By Meghan Bailey
Earlier in the year, I went to a Vegas Golden Knights hockey game with my husband and 4-year-old son. We were cheering and enjoying everything a VGK game has to offer, but I also remember not knowing exactly what was going on. I didn’t know the rules or why the whistle would blow randomly. My family left for a snack run, and with the game on break, I leaned over to the person sitting next to me. He looked knowledgeable, so I decided to ask him what just happened because I did not know. Little did I know at the time, but that simple question to a random stranger would end up being a big part of my transformation, and not just as a hockey fan.
One year ago, I woke up realizing that my life was no longer a life that brought me joy. A life that seemed pretty on the outside, but inside, I was begging myself to make a change. I embarked on a project that first began as a checklist of new things that I wanted to do. A spontaneous trip, new creative projects and foods to try; but this project would become more about searching for my soul again.
Since the start, I challenged myself every day to do something I would not ordinarily do. Whether I ate something different, read about something new to me, talked to a stranger or took a new route to work. While doing something new every day was a good start to the challenge, it never felt like enough. I needed to find the one thing that would bring out the passion for life I once had.
It wasn’t until mid-March that the stars would align, and that passion would start to unveil itself. My company had entered a Corporate Challenge and one of the categories was corporate ninja, a mild take on the TV show, “American Ninja Warrior.” I decided to go to a training session with some of my colleagues. After the session, a friend of the same random stranger I talked to at the hockey game was there and invited me to try some obstacles, which I was able to complete. That is when a piece of the passion I was missing came back. Since then, I have been regularly training obstacles and rock climbing. I’ve always loved athletics, but as you get older your options are slim. To be able to find something I could use my previous athletic background on was a breath of fresh air.
As I moved into the summer months, I had my fair share of challenges. I would slip back into what I knew to be comfortable. It was the unwavering support and listening ear of my husband, Wes, who would help me figure out what I needed to do to ensure I could continue to grow and achieve the goal I set at the beginning of the year. We both knew what needed to happen next; but knowing this part focused around my whole existence for the past seven years and it made it more difficult.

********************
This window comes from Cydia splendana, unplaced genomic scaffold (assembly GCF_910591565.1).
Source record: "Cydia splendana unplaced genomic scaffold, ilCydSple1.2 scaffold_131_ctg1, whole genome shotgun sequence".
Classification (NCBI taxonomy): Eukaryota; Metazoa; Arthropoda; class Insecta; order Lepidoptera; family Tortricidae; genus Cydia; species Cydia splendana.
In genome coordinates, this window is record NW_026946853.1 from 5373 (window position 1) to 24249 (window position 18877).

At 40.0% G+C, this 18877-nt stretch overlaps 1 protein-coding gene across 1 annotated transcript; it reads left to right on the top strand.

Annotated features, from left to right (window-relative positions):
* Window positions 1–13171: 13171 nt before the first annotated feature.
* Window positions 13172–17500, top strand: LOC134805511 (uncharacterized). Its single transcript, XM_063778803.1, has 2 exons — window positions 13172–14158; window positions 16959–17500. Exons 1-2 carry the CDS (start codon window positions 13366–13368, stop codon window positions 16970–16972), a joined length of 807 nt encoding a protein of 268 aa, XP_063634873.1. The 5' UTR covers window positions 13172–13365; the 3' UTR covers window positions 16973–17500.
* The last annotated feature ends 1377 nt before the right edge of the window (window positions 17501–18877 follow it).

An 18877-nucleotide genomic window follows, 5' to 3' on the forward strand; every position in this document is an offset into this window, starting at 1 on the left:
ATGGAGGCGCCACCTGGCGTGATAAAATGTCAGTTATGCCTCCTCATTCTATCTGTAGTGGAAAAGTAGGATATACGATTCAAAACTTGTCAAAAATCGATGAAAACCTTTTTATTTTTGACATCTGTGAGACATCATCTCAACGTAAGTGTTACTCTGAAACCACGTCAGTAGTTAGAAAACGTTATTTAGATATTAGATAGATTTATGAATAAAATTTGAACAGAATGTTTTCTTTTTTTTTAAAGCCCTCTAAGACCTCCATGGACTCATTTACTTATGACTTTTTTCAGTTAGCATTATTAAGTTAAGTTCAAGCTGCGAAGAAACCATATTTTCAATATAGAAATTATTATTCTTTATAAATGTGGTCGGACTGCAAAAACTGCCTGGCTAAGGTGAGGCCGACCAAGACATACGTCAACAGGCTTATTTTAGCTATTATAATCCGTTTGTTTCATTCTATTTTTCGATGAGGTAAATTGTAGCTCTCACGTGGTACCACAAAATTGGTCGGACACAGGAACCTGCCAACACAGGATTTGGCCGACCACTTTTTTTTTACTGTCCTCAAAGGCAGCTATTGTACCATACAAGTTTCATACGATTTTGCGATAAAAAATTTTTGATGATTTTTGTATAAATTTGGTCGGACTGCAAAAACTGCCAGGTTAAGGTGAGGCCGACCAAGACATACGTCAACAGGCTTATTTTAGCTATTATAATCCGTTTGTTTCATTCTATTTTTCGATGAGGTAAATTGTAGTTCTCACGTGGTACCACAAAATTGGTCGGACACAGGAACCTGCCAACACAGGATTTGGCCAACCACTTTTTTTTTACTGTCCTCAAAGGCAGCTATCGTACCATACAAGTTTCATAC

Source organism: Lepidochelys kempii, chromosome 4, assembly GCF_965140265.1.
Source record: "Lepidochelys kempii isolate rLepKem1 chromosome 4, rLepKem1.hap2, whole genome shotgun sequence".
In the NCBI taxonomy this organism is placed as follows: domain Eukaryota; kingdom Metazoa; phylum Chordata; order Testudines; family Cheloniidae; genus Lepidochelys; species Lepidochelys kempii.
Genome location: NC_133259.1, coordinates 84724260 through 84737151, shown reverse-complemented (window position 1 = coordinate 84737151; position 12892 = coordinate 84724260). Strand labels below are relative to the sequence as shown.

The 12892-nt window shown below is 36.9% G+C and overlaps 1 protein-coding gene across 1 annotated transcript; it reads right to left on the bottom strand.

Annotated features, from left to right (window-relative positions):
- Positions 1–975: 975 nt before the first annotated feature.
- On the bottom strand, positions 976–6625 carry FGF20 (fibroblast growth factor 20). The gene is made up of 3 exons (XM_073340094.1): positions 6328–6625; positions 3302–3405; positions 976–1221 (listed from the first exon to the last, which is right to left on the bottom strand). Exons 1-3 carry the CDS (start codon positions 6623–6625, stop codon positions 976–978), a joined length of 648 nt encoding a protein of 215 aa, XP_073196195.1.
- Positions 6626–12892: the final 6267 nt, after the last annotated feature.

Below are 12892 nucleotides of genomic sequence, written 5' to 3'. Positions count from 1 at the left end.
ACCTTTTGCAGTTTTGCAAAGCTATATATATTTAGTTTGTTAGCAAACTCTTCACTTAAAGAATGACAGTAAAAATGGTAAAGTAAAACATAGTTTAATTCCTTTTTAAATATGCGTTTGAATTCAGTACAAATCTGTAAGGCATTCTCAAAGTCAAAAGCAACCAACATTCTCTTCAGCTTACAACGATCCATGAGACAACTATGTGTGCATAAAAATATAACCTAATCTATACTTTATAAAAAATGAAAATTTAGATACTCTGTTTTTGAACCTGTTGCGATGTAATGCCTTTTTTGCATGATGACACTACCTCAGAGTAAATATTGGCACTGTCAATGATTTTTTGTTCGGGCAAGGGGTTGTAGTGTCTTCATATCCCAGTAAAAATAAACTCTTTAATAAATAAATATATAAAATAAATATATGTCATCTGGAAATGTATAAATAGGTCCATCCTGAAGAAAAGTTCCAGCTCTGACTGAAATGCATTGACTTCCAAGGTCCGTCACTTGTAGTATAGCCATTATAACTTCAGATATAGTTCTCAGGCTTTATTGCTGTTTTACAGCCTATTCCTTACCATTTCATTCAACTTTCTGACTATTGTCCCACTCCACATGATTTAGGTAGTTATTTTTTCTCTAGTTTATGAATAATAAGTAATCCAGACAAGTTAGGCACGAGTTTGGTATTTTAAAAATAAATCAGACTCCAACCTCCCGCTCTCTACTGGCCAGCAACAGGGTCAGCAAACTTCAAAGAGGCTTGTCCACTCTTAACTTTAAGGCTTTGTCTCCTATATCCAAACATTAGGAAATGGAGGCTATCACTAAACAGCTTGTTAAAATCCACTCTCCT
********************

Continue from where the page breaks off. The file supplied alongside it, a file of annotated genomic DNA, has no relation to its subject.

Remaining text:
I’ve always been someone who places self-worth in all the wrong places, not seeing myself for who I am versus what I do. For the past seven years, I had become Meghan, Director of Marketing. But, my job was no longer fulfilling and challenging me to become more and do better. I knew in my heart of hearts that it was time to leave and embrace the world looking for something new. At the end of August, I said my goodbyes and left behind the identity that I had known for seven years.
After the hard choices were made, I felt a sense of relief and guilt. The relief came from being able to finally feel that I was breaking down the barriers that were keeping me on autopilot and the guilt that I was somehow letting someone down. It took a couple of weeks for me to understand that the only person I’ve been letting down was myself, and it was time to take steps to change the way I thought.
With the magazine on deadline, I still had two months left of my project, but I don’t think this project is ever meant to end. This project was created to help me turn off autopilot, but now it has become so much more. It was about embracing changes in the trajectory of life. Take a chance, make things different, and see where life takes you. Remember that question to the hockey guy? The conversation introduced me to people who have become good friends, one of whom introduced me to the sport I now love and train regularly, and in a roundabout way has strengthened my family bond.
To sum up what has been a long year, here is what I’ve learned:
First: You can lean on people, but you have to rely on yourself. You must listen to your inner voice and act upon the things that feel right.
Second: Good things happen, bad things happen, but the reaction and feeling are yours alone to experience. I’ve had plenty of successes and a lot of failures this year and the one thing I learned was that it was okay to not get too high or too low.
Finally: Not everyone or everything in your life has to play a big part. A coffee with your neighbor doesn’t have to be fostered into more, a pickup kickball game doesn’t have to turn into forming a team for a league. Sometimes you need sprinkles of change that last for that time and place only.
Find your passion, live your life and love the people you surround yourself with.
A few words of thanks…
Taking just a moment to thank those who helped shape my year of growth. To my ninja family, thank you for doing awful, but amazing obstacle challenges with me and sharing your knowledge. To my game night crew, you are one of the gifts I received through this project, thank you for being 100 percent authentic. To my best friends, Brit and Kenna, you are everything to me and I am lost without you guys. To my host daughter, Filippa, you came into my life at the right time and remind me every day that life is about adventure. To my son, Logan, you are my heart and soul; the reason I started this project. I only hope to continue to make you proud. Lastly, to my husband, Wes, you are my best friend, partner in crime and the reason I make it through each day. I am lucky to have you, cheers to forever.